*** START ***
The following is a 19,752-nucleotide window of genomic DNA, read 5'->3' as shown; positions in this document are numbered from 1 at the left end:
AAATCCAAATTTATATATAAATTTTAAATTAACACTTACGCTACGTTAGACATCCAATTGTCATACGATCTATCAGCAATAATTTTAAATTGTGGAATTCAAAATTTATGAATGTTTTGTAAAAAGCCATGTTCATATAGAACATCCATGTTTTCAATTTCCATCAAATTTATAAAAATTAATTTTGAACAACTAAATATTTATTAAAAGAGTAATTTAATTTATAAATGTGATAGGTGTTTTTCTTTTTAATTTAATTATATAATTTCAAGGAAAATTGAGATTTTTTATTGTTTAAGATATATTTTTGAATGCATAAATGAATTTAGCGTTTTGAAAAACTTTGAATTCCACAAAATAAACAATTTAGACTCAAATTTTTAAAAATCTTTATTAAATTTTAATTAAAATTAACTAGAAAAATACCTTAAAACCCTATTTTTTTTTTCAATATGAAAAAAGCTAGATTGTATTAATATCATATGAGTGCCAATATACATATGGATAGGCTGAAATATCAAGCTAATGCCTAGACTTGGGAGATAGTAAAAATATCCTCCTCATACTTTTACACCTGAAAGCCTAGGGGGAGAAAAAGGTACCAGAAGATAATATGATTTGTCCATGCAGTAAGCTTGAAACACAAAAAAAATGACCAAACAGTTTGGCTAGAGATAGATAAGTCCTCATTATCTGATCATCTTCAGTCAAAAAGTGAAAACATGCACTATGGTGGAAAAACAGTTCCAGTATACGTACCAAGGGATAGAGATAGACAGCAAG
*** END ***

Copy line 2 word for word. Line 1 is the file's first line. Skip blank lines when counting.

AAATCCAAATTTATATATAAATTTTAAATTAACACTTACGCTACGTTAGACATCCAATTGTCATACGATCTATCAGCAATAATTTTAAATTGTGGAATTCAAAATTTATGAATGTTTTGTAAAAAGCCATGTTCATATAGAACATCCATGTTTTCAATTTCCATCAAATTTATAAAAATTAATTTTGAACAACTAAATATTTATTAAAAGAGTAATTTAATTTATAAATGTGATAGGTGTTTTTCTTTTTAATTTAATTATATAATTTCAAGGAAAATTGAGATTTTTTATTGTTTAAGATATATTTTTGAATGCATAAATGAATTTAGCGTTTTGAAAAACTTTGAATTCCACAAAATAAACAATTTAGACTCAAATTTTTAAAAATCTTTATTAAATTTTAATTAAAATTAACTAGAAAAATACCTTAAAACCCTATTTTTTTTTTCAATATGAAAAAAGCTAGATTGTATTAATATCATATGAGTGCCAATATACATATGGATAGGCTGAAATATCAAGCTAATGCCTAGACTTGGGAGATAGTAAAAATATCCTCCTCATACTTTTACACCTGAAAGCCTAGGGGGAGAAAAAGGTACCAGAAGATAATATGATTTGTCCATGCAGTAAGCTTGAAACACAAAAAAAATGACCAAACAGTTTGGCTAGAGATAGATAAGTCCTCATTATCTGATCATCTTCAGTCAAAAAGTGAAAACATGCACTATGGTGGAAAAACAGTTCCAGTATACGTACCAAGGGATAGAGATAGACAGCAAG